Well, my 6 year old and my husband got their blue belts on Saturday, and here I sit still an orange belt. My daughter Em was invited to a party that interfered with the belt test. I chose to take her to the party and we’ll test this coming Saturday. If you knew the heartbreak she and I went through last year after our move, you’d understand why I didn’t put Tae Kwon Do first. Last year at this time, she was lucky to have one friend, and now finally this year she has several. I feel it’s my duty to make sure that she cultivates whatever friendships she has. The thing that I find interesting (but not surprising), is out of the four people at the party, she was the only girl. She takes after her mother.
Anyhoo, I am SO done with the orange belt requirements and I’m ready to move on. The one thing I have a problem with, and I’m so glad that it isn’t part of the test, is sparring. Almost every class we practice paired up applications with your typical etiquette. One side attacks and the other defends, and you stop. Then the same side attacks and defends, usually about 6 times in a row, then we switch sides so the other side attacks. Rinse and repeat. It’s structured, we are usually doing it to a count the instructor is giving. This part, I have no problem with. It’s when we move on to one to one that my brain seizes up and I suddenly am the worst partner to have in the room. In one to one, we start like we do with paired up applications, but then instead of the pause between “sets”, we keep going, usually using only kicks. Instead of relaxing into it, I tense up and I can only jump back or evade, counterattacking doesn’t come naturally to me. I seem too concerned about foot positions and I can’t think of what kick works with what stance I’m in. So I wind up doing the same kick over and over. I’m not sure how to overcome this obstacle. It doesn’t help that this usually happens in the last 15 minutes of a 45 minute class when the sweat is dripping off of me and I’m totally sucking wind. One black belt (who I like the most) is tall and tends to come right at me. Usually I can’t do much more than block his attacks, forget about counterattacking. I’m not sure how much of this is inexperience. A more advanced student in the class had so much patience with me. I felt near tears and told him I was struggling, and he kindly told me just to slow it down. I think I’m going to try practicing with my husband at least once a week at home and see if I can’t get more comfortable with it.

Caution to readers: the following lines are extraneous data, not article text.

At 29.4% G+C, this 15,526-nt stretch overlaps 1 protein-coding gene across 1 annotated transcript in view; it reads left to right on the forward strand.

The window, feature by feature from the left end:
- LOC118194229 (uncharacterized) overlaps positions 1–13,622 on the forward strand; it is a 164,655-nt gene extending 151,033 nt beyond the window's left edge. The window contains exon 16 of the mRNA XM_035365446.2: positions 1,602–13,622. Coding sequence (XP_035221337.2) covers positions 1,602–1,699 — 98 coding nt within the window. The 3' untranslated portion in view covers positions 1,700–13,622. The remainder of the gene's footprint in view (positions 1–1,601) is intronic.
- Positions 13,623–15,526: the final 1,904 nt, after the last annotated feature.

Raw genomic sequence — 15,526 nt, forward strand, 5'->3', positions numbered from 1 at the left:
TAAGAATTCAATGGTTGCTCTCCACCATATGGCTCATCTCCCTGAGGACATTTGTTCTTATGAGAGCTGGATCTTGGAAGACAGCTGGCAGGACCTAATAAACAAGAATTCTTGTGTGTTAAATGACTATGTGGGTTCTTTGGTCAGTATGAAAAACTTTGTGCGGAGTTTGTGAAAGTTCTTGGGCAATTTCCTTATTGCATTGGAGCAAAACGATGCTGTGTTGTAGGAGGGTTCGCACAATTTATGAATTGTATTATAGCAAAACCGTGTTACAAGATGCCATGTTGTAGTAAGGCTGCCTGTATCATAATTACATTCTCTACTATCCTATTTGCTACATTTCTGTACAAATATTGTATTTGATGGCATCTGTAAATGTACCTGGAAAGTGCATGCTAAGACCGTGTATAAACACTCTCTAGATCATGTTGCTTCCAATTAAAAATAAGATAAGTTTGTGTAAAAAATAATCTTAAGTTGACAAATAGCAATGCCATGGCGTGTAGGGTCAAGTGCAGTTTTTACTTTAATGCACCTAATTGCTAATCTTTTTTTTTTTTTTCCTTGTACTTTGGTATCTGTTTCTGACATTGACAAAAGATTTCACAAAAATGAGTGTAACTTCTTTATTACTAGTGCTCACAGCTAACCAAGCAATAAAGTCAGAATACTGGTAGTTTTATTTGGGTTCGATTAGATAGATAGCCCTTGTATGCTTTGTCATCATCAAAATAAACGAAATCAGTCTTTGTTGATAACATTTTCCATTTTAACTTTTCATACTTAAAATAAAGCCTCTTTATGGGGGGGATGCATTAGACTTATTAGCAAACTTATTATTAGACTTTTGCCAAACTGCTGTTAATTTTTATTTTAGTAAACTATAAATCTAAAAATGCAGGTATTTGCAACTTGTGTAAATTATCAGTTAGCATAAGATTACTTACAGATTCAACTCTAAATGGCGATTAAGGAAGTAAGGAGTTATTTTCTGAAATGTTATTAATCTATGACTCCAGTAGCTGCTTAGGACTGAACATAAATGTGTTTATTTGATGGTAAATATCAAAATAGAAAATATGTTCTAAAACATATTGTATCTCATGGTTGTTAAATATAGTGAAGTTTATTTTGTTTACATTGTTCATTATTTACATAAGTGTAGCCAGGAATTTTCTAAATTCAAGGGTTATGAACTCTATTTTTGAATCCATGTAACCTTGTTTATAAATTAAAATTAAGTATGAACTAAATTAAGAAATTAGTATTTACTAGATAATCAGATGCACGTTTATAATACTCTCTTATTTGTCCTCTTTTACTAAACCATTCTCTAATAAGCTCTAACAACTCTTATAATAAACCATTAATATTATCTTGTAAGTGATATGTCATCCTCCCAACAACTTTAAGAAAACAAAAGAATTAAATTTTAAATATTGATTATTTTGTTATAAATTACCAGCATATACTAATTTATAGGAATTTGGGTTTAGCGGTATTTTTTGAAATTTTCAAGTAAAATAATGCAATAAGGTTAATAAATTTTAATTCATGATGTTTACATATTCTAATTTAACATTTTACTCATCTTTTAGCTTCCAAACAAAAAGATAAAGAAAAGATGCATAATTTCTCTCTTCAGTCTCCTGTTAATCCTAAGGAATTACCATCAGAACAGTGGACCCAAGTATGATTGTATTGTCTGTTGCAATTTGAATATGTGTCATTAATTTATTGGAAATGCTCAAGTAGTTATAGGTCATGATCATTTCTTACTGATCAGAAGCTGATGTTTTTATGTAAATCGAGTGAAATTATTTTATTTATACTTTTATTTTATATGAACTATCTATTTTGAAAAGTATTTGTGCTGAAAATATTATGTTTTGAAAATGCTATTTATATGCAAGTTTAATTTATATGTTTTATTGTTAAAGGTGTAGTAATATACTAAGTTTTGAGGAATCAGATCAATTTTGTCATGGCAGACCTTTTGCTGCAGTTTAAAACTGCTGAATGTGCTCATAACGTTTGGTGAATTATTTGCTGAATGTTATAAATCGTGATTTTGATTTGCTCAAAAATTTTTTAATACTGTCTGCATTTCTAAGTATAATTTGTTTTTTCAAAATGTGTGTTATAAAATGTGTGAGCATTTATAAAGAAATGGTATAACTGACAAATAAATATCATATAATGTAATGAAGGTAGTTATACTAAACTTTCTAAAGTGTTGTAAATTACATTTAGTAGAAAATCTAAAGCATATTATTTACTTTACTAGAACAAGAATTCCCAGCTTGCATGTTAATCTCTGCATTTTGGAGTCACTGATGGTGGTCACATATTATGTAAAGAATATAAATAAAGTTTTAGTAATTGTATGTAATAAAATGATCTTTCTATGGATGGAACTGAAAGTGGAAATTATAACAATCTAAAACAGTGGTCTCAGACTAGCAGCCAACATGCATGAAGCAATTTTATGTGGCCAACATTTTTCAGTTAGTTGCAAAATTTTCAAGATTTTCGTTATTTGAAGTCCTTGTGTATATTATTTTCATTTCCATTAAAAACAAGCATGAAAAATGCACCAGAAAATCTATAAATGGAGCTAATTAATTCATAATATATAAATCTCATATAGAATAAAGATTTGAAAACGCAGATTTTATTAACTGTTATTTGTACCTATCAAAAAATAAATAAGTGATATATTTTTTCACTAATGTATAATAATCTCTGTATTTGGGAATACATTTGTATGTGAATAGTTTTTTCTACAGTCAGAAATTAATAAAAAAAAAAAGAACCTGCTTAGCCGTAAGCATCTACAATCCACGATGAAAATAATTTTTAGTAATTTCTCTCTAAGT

And Grandmaster, gotta love him, seems the most intuitive man. I was getting my gear off after class and he comes up to me and says “You are going to make a great black belt!” I don’t know if he realized I needed that encouragement at that moment, or if he finally got a good look at how I was doing. Grandmaster doesn’t normally lead class. It’s usually his daughter or another black belt who lead, but he took over today. We were going over Poomsae since a lot of people had to learn a new one after testing last weekend, and other than a few minor tweaks, he seemed pleased with my forms. Steve had a private lesson with him tonight and he told him to ask me to consider taking a private lesson or two a month with him. He told Steve that I was really good, but with a little extra one on one practice I could be great. It feels good to have my hard work recognized. It makes me wish I could fast track to black belt, but I believe that the structure that is currently in place (3 months + between belts after orange belt) is a benefit. Mostly because by the time we are testing for black belt, we have to have learned and perform everything from white belt up. From memory. Without mistakes.
It’s something I’m going to be thinking about for a while. I’ve always been above average at whatever activity I choose to do, whether it is softball or spinning yarn. Having someone believe I can be great at something is a hell of a pat on the back. And so the countdown begins until October of 2010. Keeping my current schedule, that will be my first opportunity to test for black belt.